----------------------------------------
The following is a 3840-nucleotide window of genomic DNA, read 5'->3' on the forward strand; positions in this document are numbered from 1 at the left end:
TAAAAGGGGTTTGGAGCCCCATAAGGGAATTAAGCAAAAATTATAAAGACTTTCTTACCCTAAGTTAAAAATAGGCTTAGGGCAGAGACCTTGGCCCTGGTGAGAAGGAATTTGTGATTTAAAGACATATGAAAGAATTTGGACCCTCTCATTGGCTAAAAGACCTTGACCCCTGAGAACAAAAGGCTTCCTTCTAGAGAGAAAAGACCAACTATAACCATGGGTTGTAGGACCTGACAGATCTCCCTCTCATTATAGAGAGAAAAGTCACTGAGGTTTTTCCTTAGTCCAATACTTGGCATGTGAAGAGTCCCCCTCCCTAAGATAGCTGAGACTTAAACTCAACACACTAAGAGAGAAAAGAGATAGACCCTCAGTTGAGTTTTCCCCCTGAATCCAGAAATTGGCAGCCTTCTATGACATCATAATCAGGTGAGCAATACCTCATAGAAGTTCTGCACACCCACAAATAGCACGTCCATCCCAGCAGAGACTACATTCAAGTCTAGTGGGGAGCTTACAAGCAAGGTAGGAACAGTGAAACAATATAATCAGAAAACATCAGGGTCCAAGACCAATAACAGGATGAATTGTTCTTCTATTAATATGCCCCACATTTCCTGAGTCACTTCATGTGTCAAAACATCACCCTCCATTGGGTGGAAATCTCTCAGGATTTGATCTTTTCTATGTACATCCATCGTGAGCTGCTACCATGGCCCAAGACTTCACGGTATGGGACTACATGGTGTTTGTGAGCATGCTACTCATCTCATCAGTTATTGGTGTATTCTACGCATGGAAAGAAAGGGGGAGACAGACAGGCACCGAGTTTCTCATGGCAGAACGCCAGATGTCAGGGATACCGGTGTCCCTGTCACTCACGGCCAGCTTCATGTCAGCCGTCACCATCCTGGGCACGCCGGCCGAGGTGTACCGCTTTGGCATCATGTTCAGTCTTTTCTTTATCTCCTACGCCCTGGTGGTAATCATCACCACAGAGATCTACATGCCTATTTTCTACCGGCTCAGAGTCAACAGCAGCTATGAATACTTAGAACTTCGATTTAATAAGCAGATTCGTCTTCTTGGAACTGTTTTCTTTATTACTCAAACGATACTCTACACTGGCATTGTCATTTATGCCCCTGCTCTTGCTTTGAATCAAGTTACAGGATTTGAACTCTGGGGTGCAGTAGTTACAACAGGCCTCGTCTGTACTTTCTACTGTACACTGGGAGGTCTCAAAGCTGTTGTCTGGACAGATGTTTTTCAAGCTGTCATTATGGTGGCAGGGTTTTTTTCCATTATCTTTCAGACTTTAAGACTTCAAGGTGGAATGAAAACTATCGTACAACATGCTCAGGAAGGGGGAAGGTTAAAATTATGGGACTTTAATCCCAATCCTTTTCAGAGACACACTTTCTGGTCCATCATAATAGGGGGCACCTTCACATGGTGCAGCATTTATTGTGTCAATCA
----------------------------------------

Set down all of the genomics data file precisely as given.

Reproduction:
The following is a 3840-nucleotide window of genomic DNA, read 5'->3' on the forward strand; positions in this document are numbered from 1 at the left end:
TAAAAGGGGTTTGGAGCCCCATAAGGGAATTAAGCAAAAATTATAAAGACTTTCTTACCCTAAGTTAAAAATAGGCTTAGGGCAGAGACCTTGGCCCTGGTGAGAAGGAATTTGTGATTTAAAGACATATGAAAGAATTTGGACCCTCTCATTGGCTAAAAGACCTTGACCCCTGAGAACAAAAGGCTTCCTTCTAGAGAGAAAAGACCAACTATAACCATGGGTTGTAGGACCTGACAGATCTCCCTCTCATTATAGAGAGAAAAGTCACTGAGGTTTTTCCTTAGTCCAATACTTGGCATGTGAAGAGTCCCCCTCCCTAAGATAGCTGAGACTTAAACTCAACACACTAAGAGAGAAAAGAGATAGACCCTCAGTTGAGTTTTCCCCCTGAATCCAGAAATTGGCAGCCTTCTATGACATCATAATCAGGTGAGCAATACCTCATAGAAGTTCTGCACACCCACAAATAGCACGTCCATCCCAGCAGAGACTACATTCAAGTCTAGTGGGGAGCTTACAAGCAAGGTAGGAACAGTGAAACAATATAATCAGAAAACATCAGGGTCCAAGACCAATAACAGGATGAATTGTTCTTCTATTAATATGCCCCACATTTCCTGAGTCACTTCATGTGTCAAAACATCACCCTCCATTGGGTGGAAATCTCTCAGGATTTGATCTTTTCTATGTACATCCATCGTGAGCTGCTACCATGGCCCAAGACTTCACGGTATGGGACTACATGGTGTTTGTGAGCATGCTACTCATCTCATCAGTTATTGGTGTATTCTACGCATGGAAAGAAAGGGGGAGACAGACAGGCACCGAGTTTCTCATGGCAGAACGCCAGATGTCAGGGATACCGGTGTCCCTGTCACTCACGGCCAGCTTCATGTCAGCCGTCACCATCCTGGGCACGCCGGCCGAGGTGTACCGCTTTGGCATCATGTTCAGTCTTTTCTTTATCTCCTACGCCCTGGTGGTAATCATCACCACAGAGATCTACATGCCTATTTTCTACCGGCTCAGAGTCAACAGCAGCTATGAATACTTAGAACTTCGATTTAATAAGCAGATTCGTCTTCTTGGAACTGTTTTCTTTATTACTCAAACGATACTCTACACTGGCATTGTCATTTATGCCCCTGCTCTTGCTTTGAATCAAGTTACAGGATTTGAACTCTGGGGTGCAGTAGTTACAACAGGCCTCGTCTGTACTTTCTACTGTACACTGGGAGGTCTCAAAGCTGTTGTCTGGACAGATGTTTTTCAAGCTGTCATTATGGTGGCAGGGTTTTTTTCCATTATCTTTCAGACTTTAAGACTTCAAGGTGGAATGAAAACTATCGTACAACATGCTCAGGAAGGGGGAAGGTTAAAATTATGGGACTTTAATCCCAATCCTTTTCAGAGACACACTTTCTGGTCCATCATAATAGGGGGCACCTTCACATGGTGCAGCATTTATTGTGTCAATCA